Endothelial dysfunction in nonalcoholic fatty liver disease


endothelial dysfunction,
nonalcoholic fatty liver disease,
nitric oxide.

How to Cite

PELTEC, A. and ALNABGHALIE, M. (2021) “Endothelial dysfunction in nonalcoholic fatty liver disease ”, One Health & Risk Management , 3(1), pp. 4-10. doi: 10.38045/ohrm.2022.1.01.


Introduction. The prevalence of nonalcoholic fatty liver disease (NAFLD) in western countries is increasing rapidly and is considered as component of metabolic syndrome. Endothelial dysfunction is a pathophysiological problem of cardiovascular disease. NAFLD, as a component of metabolic syndrome, is associated with endothelial dysfunction.

Material and methods. PubMed database was used in order to review and select articles according to the keywords. A total of 216 articles matching search criteria were found between 2000-2021.

Results. The present study has been underlined the role of pathophysiological mechanisms of endothelial dysfunction in nonalcoholic fatty liver disease, which involves oxidative stress, inflammation and insulin resistance. The main factor in the occurrence of endothelial dysfunction is related to nitric oxide (NO) biosynthesis. The markers associated with regulation of nitric oxide biosynthesis, such as asymmetric dimethylarginine, free fatty acid, lectin-like oxidized low-density lipoprotein (LDL) receptor-1 and pentraxin-3, are potential targets in the assessment of endothelial dysfunction.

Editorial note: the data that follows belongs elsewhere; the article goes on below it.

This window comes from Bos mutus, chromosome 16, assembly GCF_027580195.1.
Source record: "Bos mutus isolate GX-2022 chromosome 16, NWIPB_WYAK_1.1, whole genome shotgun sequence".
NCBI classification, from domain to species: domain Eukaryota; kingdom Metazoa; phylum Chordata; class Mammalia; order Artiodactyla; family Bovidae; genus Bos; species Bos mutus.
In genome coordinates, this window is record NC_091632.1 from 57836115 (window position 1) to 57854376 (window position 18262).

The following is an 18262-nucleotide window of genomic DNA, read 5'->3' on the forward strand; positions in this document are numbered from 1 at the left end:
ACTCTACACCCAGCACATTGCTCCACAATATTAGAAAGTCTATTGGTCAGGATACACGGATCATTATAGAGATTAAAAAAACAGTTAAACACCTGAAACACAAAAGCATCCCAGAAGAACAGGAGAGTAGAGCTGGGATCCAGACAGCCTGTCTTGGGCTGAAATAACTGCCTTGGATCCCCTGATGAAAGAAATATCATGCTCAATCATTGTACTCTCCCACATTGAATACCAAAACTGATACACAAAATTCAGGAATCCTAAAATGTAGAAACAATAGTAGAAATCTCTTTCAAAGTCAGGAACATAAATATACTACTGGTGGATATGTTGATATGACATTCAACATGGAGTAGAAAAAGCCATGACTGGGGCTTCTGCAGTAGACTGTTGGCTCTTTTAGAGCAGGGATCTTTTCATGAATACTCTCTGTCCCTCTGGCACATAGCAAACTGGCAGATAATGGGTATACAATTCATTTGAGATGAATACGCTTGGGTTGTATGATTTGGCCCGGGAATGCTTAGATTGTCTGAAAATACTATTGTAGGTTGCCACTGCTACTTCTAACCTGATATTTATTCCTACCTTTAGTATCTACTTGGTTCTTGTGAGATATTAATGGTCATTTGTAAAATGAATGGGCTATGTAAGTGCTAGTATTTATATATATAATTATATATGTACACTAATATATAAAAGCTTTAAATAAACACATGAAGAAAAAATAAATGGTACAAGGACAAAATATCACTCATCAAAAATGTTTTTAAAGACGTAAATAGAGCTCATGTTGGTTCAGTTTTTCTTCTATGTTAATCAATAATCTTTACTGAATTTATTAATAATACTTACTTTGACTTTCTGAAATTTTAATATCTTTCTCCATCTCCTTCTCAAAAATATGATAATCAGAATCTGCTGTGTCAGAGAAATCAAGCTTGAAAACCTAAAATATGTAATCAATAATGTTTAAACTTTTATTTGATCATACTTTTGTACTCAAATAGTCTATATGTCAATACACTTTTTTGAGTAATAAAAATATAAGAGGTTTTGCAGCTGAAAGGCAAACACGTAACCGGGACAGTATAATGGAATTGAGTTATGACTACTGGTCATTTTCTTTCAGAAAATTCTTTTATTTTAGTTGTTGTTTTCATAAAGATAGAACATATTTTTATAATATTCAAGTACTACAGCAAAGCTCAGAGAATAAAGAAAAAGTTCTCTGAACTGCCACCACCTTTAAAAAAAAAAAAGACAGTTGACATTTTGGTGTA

Conclusions. Insulin resistance, inflammation and oxidative stress have been involved in the reduction of NO biosynthesis that influences the occurrence of endothelial dysfunction. Markers, such as lectin-like oxidized LDL receptor-1 and pentraxin-3, have been considered as potential targets in the assessment of endothelial dysfunctions in NAFLD.


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